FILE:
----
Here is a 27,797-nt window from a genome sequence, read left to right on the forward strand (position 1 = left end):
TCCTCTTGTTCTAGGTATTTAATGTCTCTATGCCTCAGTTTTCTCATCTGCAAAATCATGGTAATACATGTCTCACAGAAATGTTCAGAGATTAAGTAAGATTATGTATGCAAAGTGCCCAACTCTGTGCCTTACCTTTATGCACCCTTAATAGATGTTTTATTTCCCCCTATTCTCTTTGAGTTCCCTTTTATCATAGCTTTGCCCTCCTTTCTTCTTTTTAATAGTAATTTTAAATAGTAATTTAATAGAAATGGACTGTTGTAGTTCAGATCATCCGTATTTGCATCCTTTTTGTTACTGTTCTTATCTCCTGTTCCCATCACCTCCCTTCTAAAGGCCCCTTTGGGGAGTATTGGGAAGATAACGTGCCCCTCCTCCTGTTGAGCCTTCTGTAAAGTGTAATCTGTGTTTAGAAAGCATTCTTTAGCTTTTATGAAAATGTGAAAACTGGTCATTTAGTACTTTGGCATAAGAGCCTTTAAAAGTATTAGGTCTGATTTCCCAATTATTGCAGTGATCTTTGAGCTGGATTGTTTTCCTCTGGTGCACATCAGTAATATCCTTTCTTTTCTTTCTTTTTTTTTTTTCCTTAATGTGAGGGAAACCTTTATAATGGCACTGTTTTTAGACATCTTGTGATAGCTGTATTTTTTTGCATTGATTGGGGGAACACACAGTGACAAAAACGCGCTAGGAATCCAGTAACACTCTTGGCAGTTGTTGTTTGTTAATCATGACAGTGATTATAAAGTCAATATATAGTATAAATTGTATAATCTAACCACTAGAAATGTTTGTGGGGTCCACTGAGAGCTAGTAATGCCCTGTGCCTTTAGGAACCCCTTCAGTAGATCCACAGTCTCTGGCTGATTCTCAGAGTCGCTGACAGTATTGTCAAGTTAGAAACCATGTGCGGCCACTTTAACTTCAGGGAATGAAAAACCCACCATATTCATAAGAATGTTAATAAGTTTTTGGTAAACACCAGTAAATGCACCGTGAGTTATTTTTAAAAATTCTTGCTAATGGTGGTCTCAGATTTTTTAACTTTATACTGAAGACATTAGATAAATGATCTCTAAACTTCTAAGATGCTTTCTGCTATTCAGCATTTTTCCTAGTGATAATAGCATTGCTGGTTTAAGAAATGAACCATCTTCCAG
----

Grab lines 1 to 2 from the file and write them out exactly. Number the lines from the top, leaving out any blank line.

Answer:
Here is a 27,797-nt window from a genome sequence, read left to right on the forward strand (position 1 = left end):
TCCTCTTGTTCTAGGTATTTAATGTCTCTATGCCTCAGTTTTCTCATCTGCAAAATCATGGTAATACATGTCTCACAGAAATGTTCAGAGATTAAGTAAGATTATGTATGCAAAGTGCCCAACTCTGTGCCTTACCTTTATGCACCCTTAATAGATGTTTTATTTCCCCCTATTCTCTTTGAGTTCCCTTTTATCATAGCTTTGCCCTCCTTTCTTCTTTTTAATAGTAATTTTAAATAGTAATTTAATAGAAATGGACTGTTGTAGTTCAGATCATCCGTATTTGCATCCTTTTTGTTACTGTTCTTATCTCCTGTTCCCATCACCTCCCTTCTAAAGGCCCCTTTGGGGAGTATTGGGAAGATAACGTGCCCCTCCTCCTGTTGAGCCTTCTGTAAAGTGTAATCTGTGTTTAGAAAGCATTCTTTAGCTTTTATGAAAATGTGAAAACTGGTCATTTAGTACTTTGGCATAAGAGCCTTTAAAAGTATTAGGTCTGATTTCCCAATTATTGCAGTGATCTTTGAGCTGGATTGTTTTCCTCTGGTGCACATCAGTAATATCCTTTCTTTTCTTTCTTTTTTTTTTTTCCTTAATGTGAGGGAAACCTTTATAATGGCACTGTTTTTAGACATCTTGTGATAGCTGTATTTTTTTGCATTGATTGGGGGAACACACAGTGACAAAAACGCGCTAGGAATCCAGTAACACTCTTGGCAGTTGTTGTTTGTTAATCATGACAGTGATTATAAAGTCAATATATAGTATAAATTGTATAATCTAACCACTAGAAATGTTTGTGGGGTCCACTGAGAGCTAGTAATGCCCTGTGCCTTTAGGAACCCCTTCAGTAGATCCACAGTCTCTGGCTGATTCTCAGAGTCGCTGACAGTATTGTCAAGTTAGAAACCATGTGCGGCCACTTTAACTTCAGGGAATGAAAAACCCACCATATTCATAAGAATGTTAATAAGTTTTTGGTAAACACCAGTAAATGCACCGTGAGTTATTTTTAAAAATTCTTGCTAATGGTGGTCTCAGATTTTTTAACTTTATACTGAAGACATTAGATAAATGATCTCTAAACTTCTAAGATGCTTTCTGCTATTCAGCATTTTTCCTAGTGATAATAGCATTGCTGGTTTAAGAAATGAACCATCTTCCAG